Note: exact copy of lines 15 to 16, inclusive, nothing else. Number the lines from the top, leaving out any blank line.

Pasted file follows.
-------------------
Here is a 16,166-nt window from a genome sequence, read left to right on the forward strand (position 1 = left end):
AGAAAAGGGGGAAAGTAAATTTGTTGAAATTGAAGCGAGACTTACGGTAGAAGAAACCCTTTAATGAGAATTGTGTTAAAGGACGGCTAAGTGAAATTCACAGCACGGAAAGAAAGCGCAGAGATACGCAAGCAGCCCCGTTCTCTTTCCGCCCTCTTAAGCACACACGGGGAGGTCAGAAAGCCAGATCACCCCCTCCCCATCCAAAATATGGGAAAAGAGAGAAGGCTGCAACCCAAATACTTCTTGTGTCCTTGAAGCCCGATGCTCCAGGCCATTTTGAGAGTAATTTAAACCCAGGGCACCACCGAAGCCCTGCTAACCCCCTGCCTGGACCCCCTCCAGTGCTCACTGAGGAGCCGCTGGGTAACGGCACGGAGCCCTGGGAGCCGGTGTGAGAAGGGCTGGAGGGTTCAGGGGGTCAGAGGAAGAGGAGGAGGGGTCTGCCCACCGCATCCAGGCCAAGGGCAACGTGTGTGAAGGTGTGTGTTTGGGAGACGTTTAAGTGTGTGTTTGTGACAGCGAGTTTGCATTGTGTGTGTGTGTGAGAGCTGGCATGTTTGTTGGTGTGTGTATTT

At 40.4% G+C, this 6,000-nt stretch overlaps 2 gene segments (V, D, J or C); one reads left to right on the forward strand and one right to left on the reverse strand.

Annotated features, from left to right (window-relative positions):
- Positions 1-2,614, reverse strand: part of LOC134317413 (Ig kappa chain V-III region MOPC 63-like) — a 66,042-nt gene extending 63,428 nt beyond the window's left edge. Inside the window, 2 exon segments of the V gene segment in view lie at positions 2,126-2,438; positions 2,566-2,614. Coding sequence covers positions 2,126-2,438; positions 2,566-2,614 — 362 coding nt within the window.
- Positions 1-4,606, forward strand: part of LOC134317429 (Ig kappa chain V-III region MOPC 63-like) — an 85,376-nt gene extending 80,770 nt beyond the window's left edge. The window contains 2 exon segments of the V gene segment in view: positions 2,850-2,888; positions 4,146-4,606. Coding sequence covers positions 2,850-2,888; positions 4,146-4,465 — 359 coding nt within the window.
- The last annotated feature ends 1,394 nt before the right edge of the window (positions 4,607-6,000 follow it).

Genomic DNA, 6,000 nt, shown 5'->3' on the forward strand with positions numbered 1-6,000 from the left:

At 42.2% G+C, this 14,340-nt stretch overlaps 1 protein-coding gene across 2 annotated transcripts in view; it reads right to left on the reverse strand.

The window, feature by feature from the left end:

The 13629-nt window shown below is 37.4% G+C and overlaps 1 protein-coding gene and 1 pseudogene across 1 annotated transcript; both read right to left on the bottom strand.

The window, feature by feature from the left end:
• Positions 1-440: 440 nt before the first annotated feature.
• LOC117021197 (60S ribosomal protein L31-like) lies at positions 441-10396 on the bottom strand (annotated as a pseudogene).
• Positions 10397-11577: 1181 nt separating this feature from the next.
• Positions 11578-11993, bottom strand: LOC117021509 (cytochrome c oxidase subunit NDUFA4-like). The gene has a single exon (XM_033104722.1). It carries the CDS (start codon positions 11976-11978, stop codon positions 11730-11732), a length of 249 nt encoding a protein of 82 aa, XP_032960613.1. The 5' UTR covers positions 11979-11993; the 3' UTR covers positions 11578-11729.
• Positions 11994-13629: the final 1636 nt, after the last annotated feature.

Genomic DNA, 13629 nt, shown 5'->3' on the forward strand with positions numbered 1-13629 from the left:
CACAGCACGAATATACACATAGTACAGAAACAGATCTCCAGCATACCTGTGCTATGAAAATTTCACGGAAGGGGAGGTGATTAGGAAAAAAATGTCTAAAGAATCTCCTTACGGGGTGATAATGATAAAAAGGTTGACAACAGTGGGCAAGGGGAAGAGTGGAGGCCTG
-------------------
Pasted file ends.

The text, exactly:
• Positions 10397-11577: 1181 nt separating this feature from the next.
• Positions 11578-11993, bottom strand: LOC117021509 (cytochrome c oxidase subunit NDUFA4-like). The gene has a single exon (XM_033104722.1). It carries the CDS (start codon positions 11976-11978, stop codon positions 11730-11732), a length of 249 nt encoding a protein of 82 aa, XP_032960613.1. The 5' UTR covers positions 11979-11993; the 3' UTR covers positions 11578-11729.